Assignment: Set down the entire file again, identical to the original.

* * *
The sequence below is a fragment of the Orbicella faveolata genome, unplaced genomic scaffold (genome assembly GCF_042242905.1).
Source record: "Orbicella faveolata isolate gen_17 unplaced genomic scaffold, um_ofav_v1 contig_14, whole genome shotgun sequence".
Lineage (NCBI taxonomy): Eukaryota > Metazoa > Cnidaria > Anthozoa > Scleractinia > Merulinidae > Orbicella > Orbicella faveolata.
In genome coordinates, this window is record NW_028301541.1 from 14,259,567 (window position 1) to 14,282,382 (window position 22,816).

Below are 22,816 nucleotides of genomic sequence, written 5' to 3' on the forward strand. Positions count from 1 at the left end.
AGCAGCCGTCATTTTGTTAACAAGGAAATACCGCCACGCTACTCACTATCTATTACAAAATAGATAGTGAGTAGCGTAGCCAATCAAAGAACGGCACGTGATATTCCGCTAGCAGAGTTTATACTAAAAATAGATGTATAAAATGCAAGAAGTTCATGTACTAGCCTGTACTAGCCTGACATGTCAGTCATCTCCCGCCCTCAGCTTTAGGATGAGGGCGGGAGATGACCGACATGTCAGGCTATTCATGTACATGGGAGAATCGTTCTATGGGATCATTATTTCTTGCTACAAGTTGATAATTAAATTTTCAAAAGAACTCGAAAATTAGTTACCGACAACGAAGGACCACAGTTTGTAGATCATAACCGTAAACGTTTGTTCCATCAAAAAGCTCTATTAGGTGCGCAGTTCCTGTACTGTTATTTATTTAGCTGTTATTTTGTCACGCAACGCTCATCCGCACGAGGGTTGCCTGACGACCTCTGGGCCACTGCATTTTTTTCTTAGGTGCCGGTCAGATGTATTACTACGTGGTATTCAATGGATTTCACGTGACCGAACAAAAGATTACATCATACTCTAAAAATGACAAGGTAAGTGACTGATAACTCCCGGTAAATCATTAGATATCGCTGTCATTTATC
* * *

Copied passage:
The sequence below is a fragment of the Orbicella faveolata genome, unplaced genomic scaffold (genome assembly GCF_042242905.1).
Source record: "Orbicella faveolata isolate gen_17 unplaced genomic scaffold, um_ofav_v1 contig_14, whole genome shotgun sequence".
Lineage (NCBI taxonomy): Eukaryota > Metazoa > Cnidaria > Anthozoa > Scleractinia > Merulinidae > Orbicella > Orbicella faveolata.
In genome coordinates, this window is record NW_028301541.1 from 14,259,567 (window position 1) to 14,282,382 (window position 22,816).

Below are 22,816 nucleotides of genomic sequence, written 5' to 3' on the forward strand. Positions count from 1 at the left end.
AGCAGCCGTCATTTTGTTAACAAGGAAATACCGCCACGCTACTCACTATCTATTACAAAATAGATAGTGAGTAGCGTAGCCAATCAAAGAACGGCACGTGATATTCCGCTAGCAGAGTTTATACTAAAAATAGATGTATAAAATGCAAGAAGTTCATGTACTAGCCTGTACTAGCCTGACATGTCAGTCATCTCCCGCCCTCAGCTTTAGGATGAGGGCGGGAGATGACCGACATGTCAGGCTATTCATGTACATGGGAGAATCGTTCTATGGGATCATTATTTCTTGCTACAAGTTGATAATTAAATTTTCAAAAGAACTCGAAAATTAGTTACCGACAACGAAGGACCACAGTTTGTAGATCATAACCGTAAACGTTTGTTCCATCAAAAAGCTCTATTAGGTGCGCAGTTCCTGTACTGTTATTTATTTAGCTGTTATTTTGTCACGCAACGCTCATCCGCACGAGGGTTGCCTGACGACCTCTGGGCCACTGCATTTTTTTCTTAGGTGCCGGTCAGATGTATTACTACGTGGTATTCAATGGATTTCACGTGACCGAACAAAAGATTACATCATACTCTAAAAATGACAAGGTAAGTGACTGATAACTCCCGGTAAATCATTAGATATCGCTGTCATTTATC